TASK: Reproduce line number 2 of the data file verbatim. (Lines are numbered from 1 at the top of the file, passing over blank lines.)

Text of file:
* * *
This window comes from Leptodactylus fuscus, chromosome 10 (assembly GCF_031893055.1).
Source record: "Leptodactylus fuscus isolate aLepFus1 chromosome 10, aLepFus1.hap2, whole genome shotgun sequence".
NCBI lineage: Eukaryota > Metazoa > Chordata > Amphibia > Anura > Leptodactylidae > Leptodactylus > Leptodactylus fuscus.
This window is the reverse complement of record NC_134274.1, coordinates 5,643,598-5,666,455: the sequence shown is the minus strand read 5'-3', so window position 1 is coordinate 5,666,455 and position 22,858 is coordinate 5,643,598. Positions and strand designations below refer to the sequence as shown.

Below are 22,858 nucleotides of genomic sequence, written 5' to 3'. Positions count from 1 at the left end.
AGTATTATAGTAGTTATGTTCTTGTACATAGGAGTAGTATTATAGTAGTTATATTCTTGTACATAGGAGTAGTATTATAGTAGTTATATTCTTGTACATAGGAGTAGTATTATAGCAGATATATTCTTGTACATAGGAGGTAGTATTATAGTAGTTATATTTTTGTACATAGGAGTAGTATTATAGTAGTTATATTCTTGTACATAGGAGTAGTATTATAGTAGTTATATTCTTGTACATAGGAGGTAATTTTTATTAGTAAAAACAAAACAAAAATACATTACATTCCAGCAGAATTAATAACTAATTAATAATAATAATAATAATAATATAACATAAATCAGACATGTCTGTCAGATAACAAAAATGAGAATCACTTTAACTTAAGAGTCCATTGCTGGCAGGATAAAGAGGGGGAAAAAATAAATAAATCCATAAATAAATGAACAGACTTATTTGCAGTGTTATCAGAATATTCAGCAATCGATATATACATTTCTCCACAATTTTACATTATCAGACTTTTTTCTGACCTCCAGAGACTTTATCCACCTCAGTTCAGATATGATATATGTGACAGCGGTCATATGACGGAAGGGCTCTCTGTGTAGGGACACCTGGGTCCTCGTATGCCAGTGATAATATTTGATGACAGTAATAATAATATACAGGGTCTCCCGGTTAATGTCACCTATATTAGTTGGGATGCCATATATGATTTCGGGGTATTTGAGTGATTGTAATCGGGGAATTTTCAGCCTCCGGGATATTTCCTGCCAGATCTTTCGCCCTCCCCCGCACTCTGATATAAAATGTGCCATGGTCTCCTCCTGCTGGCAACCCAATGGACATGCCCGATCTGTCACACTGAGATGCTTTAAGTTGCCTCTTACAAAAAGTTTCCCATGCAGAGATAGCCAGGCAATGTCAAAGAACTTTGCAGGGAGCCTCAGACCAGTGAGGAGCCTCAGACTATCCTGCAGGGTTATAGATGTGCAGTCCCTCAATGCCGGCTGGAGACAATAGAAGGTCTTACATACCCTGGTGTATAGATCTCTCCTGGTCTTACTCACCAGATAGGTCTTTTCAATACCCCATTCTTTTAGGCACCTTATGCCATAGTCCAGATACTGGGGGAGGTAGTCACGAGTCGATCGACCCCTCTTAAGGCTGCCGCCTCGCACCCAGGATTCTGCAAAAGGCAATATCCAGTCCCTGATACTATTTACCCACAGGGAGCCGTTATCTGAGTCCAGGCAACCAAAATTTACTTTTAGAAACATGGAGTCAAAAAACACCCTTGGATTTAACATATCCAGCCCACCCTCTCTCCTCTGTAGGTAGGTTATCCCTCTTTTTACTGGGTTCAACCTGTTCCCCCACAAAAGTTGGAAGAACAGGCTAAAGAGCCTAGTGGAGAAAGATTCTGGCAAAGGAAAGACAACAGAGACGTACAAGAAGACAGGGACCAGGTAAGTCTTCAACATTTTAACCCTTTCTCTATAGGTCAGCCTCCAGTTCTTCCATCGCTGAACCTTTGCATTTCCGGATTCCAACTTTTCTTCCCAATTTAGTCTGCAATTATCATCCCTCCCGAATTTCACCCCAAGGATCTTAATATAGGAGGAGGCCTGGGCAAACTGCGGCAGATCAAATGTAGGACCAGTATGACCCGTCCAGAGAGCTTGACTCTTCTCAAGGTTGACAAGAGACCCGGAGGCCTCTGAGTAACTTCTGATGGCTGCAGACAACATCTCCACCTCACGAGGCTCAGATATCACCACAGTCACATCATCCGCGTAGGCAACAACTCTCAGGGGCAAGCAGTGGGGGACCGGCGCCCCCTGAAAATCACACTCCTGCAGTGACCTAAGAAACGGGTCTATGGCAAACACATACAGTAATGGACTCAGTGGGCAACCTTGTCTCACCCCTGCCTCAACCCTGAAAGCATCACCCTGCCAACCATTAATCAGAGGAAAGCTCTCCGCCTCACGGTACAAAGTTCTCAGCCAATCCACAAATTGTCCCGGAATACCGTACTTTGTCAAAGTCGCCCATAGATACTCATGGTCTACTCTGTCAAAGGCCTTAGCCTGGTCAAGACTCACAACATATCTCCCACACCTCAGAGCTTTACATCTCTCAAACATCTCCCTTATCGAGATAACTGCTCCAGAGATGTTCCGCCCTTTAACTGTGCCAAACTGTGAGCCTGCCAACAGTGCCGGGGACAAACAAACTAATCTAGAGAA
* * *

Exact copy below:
Source record: "Leptodactylus fuscus isolate aLepFus1 chromosome 10, aLepFus1.hap2, whole genome shotgun sequence".